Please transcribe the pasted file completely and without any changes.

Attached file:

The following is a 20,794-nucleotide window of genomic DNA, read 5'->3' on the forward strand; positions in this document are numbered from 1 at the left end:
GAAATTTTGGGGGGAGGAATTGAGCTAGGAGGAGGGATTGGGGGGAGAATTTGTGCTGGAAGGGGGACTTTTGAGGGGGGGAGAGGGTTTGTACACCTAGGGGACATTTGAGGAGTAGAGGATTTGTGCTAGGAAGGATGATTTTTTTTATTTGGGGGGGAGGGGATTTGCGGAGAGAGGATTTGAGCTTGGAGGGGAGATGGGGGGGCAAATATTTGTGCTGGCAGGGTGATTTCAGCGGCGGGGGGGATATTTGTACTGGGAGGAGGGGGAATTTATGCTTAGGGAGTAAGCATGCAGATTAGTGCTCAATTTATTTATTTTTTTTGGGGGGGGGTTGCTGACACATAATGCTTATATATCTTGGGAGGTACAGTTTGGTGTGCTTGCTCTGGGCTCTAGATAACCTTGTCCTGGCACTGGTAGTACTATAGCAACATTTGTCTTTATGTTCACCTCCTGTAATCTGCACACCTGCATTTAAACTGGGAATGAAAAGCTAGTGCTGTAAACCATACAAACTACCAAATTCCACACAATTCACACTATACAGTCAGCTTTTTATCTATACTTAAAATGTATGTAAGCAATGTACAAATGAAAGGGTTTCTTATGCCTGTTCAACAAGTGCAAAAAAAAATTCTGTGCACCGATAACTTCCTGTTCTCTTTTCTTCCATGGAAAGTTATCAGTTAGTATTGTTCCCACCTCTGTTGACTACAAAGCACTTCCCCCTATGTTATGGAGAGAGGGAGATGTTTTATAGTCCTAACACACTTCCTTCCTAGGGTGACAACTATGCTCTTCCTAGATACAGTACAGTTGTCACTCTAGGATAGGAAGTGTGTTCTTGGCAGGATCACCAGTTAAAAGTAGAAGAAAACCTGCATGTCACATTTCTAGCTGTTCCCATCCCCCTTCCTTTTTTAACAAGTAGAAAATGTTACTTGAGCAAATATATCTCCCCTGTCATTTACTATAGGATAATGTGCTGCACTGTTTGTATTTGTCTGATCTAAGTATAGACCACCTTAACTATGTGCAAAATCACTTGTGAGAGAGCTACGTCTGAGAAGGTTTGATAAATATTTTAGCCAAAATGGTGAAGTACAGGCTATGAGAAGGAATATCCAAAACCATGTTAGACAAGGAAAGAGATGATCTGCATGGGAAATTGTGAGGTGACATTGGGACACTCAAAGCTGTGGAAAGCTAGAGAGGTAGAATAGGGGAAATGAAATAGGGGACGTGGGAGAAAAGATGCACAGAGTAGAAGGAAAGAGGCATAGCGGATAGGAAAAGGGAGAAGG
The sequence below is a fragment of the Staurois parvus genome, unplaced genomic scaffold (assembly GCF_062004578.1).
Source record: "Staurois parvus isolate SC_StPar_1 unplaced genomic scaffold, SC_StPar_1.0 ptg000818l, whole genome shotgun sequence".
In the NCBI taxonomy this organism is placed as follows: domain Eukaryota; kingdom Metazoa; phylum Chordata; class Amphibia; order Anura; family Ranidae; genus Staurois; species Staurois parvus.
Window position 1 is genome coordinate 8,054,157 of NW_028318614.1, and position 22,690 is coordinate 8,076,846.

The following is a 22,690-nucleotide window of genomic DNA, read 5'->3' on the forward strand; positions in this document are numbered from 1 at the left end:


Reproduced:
The following is a 20,794-nucleotide window of genomic DNA, read 5'->3' on the forward strand; positions in this document are numbered from 1 at the left end:
GAAATTTTGGGGGGAGGAATTGAGCTAGGAGGAGGGATTGGGGGGAGAATTTGTGCTGGAAGGGGGACTTTTGAGGGGGGGAGAGGGTTTGTACACCTAGGGGACATTTGAGGAGTAGAGGATTTGTGCTAGGAAGGATGATTTTTTTTATTTGGGGGGGAGGGGATTTGCGGAGAGAGGATTTGAGCTTGGAGGGGAGATGGGGGGGCAAATATTTGTGCTGGCAGGGTGATTTCAGCGGCGGGGGGGATATTTGTACTGGGAGGAGGGGGAATTTATGCTTAGGGAGTAAGCATGCAGATTAGTGCTCAATTTATTTATTTTTTTTGGGGGGGGGTTGCTGACACATAATGCTTATATATCTTGGGAGGTACAGTTTGGTGTGCTTGCTCTGGGCTCTAGATAACCTTGTCCTGGCACTGGTAGTACTATAGCAACATTTGTCTTTATGTTCACCTCCTGTAATCTGCACACCTGCATTTAAACTGGGAATGAAAAGCTAGTGCTGTAAACCATACAAACTACCAAATTCCACACAATTCACACTATACAGTCAGCTTTTTATCTATACTTAAAATGTATGTAAGCAATGTACAAATGAAAGGGTTTCTTATGCCTGTTCAACAAGTGCAAAAAAAAATTCTGTGCACCGATAACTTCCTGTTCTCTTTTCTTCCATGGAAAGTTATCAGTTAGTATTGTTCCCACCTCTGTTGACTACAAAGCACTTCCCCCTATGTTATGGAGAGAGGGAGATGTTTTATAGTCCTAACACACTTCCTTCCTAGGGTGACAACTATGCTCTTCCTAGATACAGTACAGTTGTCACTCTAGGATAGGAAGTGTGTTCTTGGCAGGATCACCAGTTAAAAGTAGAAGAAAACCTGCATGTCACATTTCTAGCTGTTCCCATCCCCCTTCCTTTTTTAACAAGTAGAAAATGTTACTTGAGCAAATATATCTCCCCTGTCATTTACTATAGGATAATGTGCTGCACTGTTTGTATTTGTCTGATCTAAGTATAGACCACCTTAACTATGTGCAAAATCACTTGTGAGAGAGCTACGTCTGAGAAGGTTTGATAAATATTTTAGCCAAAATGGTGAAGTACAGGCTATGAGAAGGAATATCCAAAACCATGTTAGACAAGGAAAGAGATGATCTGCATGGGAAATTGTGAGGTGACATTGGGACACTCAAAGCTGTGGAAAGCTAGAGAGGTAGAATAGGGGAAATGAAATAGGGGACGTGGGAGAAAAGATGCACAGAGTAGAAGGAAAGAGGCATAGCGGATAGGAAAAGGGAGAAGG
The sequence below is a fragment of the Staurois parvus genome, unplaced genomic scaffold (assembly GCF_062004578.1).
Source record: "Staurois parvus isolate SC_StPar_1 unplaced genomic scaffold, SC_StPar_1.0 ptg000818l, whole genome shotgun sequence".
In the NCBI taxonomy this organism is placed as follows: domain Eukaryota; kingdom Metazoa; phylum Chordata; class Amphibia; order Anura; family Ranidae; genus Staurois; species Staurois parvus.
Window position 1 is genome coordinate 8,054,157 of NW_028318614.1, and position 22,690 is coordinate 8,076,846.

The following is a 22,690-nucleotide window of genomic DNA, read 5'->3' on the forward strand; positions in this document are numbered from 1 at the left end: